We can no longer put off the question of whether our way of life requires a metaphysical grounding; and the answer to that question is becoming increasingly clear. It is perhaps indicative of the nature of our new challenge that the figure of Pope Benedict XVI looms so large in it—less as the leader of the Roman Catholic Church per se than as the world’s most visible, articulate, and astute spokesman for the view that reason and faith are mutually dependent, so that reason without faith is as pernicious and false as is faith withoutreason. His important address at the University of Regensburg, titled “Faith, Reason and the University: Memories and Reflections” (September 12, 2006), was not, as careful observers have pointed out, primarily directed at Islam. It was addressed to those in the West who would “de-Hellenize” Christianity by claiming that faith and reason have nothing to do with one another—a position that he believes leads to, among other things, violence in the name of religion. But it need hardly be said that his argument also goes the other way, that the effort to “de-Christianize” reason is equally misguided and will lead to a weightless, aimless, horizonless world in which man will have lost any sense of the properly human ends to which all the ingenious improvements wrought by instrumental rationality should be directed; a world in which all moral limits on human choice and behavior will come to seem increasingly flimsy and arbitrary; a world in which the value of the human person will dwindle to nothing.
No less a secular paragon than the German philosopher Jürgen Habermas has come a surprisingly long way toward a similar perspective, a development that was made plain in a series of dialogues he engaged in with Joseph Ratzinger (before he became Pope Benedict XVI). “For the normative self-understanding of modernity,” Habermas said in a recent interview, “Christianity has functioned as more than just a precursor or a catalyst. Universalistic egalitarianism, from which sprang the ideals of freedom and a collective life in solidarity, the autonomous conduct of life and emancipation, the individual morality of conscience, human rights, and democracy, is the direct legacy of the Judaic ethic of justice and the Christian ethic of love.”5 This of course does not amount to a credo or conversion on Habermas’s part. He is careful to hew to the Rawlsian position that in a modern liberal democracy religiously based arguments must always be susceptible of translation into secular vocabularies. But even that dictum can be understood as roughly compatible with Benedict’s own view about the relationship between faith and reason.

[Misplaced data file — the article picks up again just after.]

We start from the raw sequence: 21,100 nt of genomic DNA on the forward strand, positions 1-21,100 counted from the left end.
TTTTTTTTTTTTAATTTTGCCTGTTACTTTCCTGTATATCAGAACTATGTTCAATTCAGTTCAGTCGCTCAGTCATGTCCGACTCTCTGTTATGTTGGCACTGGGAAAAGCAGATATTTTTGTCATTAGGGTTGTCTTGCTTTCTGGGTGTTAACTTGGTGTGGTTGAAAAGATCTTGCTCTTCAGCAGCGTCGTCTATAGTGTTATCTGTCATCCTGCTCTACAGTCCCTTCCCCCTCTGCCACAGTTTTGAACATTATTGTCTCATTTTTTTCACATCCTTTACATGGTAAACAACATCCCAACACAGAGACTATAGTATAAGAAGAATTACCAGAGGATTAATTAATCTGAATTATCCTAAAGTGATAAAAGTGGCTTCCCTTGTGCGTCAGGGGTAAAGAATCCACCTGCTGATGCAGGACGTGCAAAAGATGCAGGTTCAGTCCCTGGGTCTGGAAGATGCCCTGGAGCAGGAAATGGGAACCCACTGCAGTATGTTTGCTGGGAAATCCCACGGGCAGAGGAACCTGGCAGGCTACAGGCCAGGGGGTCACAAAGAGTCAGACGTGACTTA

And there is reason to wonder whether that dictum itself can ultimately survive without modification. According to the historian Richard Wolin, what produced the shift in Habermas’s perspective and led to his dialogues with Ratzinger was the issue of bioethics. In 2002 Habermas had published In Defense of Humanity, which addressed itself to the perils of biological engineering and human cloning by affirming the right of each human being to a unique human identity.6 It is not a particularly convincing argument, and it is not hard to see that the sustaining of such a right will be very difficult, in the end, if it is to be attempted on purely secular grounds. But the very fact that Habermas felt compelled to make such an argument bespeaks an admirably troubled moral sensibility in him, a moral awareness that a Christian might say is “written on the heart.” It suggests that any principle short of the imago Dei, the idea that our very existence is a gift, will be unlikely to give adequate shape to that sensibility.
All of which is to argue that what we mean by “the West” will henceforth have to take such themes into account, and lay bare the need for the right kinds of presuppositions, in order for the inquiry that Bloom so greatly, and rightly, treasured to go forward. Everything that Bloom believed about reason, about natural rights, about friendship, and about the search for truth and the love of wisdom—all his solicitude for the souls of his students—depends on something else, something more, that it perhaps never occurred to him, or us, to acknowledge. But those were different times.
- Russell Jacoby, The Last Intellectuals: American Culture in the Age of Academe (New York: Basic Books, 1987).
- Allan Bloom, The Closing of the American Mind: How Higher Education Has Failed Democracy and Impoverished the Souls of Today’s Students (New York: Simon & Schuster, 1987), 34. Further references to this book will be given parenthetically in the text.
- Samuel P. Huntington, The Clash of Civilizationsand the Remaking of the World Order (New York: Simon & Schuster, 1996).
- David Gress, From Plato to NATO: The Idea of the West and Its Opponents (New York: The Free Press, 1998).
- Richard Wolin, “Jürgen Habermas and Post-Secular Societies,” Chronicle of Higher Education (September 23, 2005), B16.